Nothing but a load of hot air:
some problems, conflicts, and controversies
arising during the development
of the Victorian Turkish bath

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Victorian Turkish Baths: their origin, development, and gradual decline

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7. Attitudinal issues: charges of indolence and effeminacy

The leisured class saw further reasons to deny the benefits of the Turkish bath to those whose work supported them in the manner to which they were accustomed.

Dictioanry quotation

It led, they claimed to indolence and would destroy the manliness which created the British Empire, as it had destroyed the Roman Empire, and as it was then destroying the Ottoman Empire.

Such attitudes inevitably led to xenophobia and what we should now call racism. On 28 January 1861, Dr J L W Thudichum read a paper on the bath to the Medical Society in London which aroused much correspondence in the medical journals. On 2 March, Dr Thomas Garlike wrote, in a letter to the editor of The Lancet:

Can the active, fox-hunting, cricketing, boating Englishman bear the same kind of treatment that benefits and gratifies the indolent, languid, luxurious Turk?

While an editorial in the same week’s British Medical Journal stated that:

The [Turkish bath] may be adapted to the mental and physical constitution of those lazy Eastern voluptuaries, who have cost us so much trouble and so many lives, and the well-fed and fatted contents of their harems. The slothful pasha may work off his superfluous hydrocarbons and nitrogenous materials through the sudoriferous ducts and the pulmonary mucous membrane; but healthy men of business and of sense in this country will, we venture to prophesy, never consent to the dissipation of time and matter involved in the idea of a periodical Turkish bath.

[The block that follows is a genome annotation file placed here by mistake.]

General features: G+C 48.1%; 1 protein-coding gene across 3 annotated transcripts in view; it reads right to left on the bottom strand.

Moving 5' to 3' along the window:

Loss of manliness and effeminacy were frequently ascribed to the regular bather, arguments which were contradicted (but ever so warily) by Dr Henry W Kiallmark:

Except in the case of those who take the bath for a specific purpose, I think its use should not be regarded as an affair of daily recurrence. It must never interfere with, or take the place of, the Englishman's daily ‘tub’; and, with this proviso, the alarm expressed by some, that it will lead to effeminacy and degeneracy of race, as it is said to have done with the ancient Romans and the modern Turks, may be looked upon as fallacious.

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Dr J L W Thudichum


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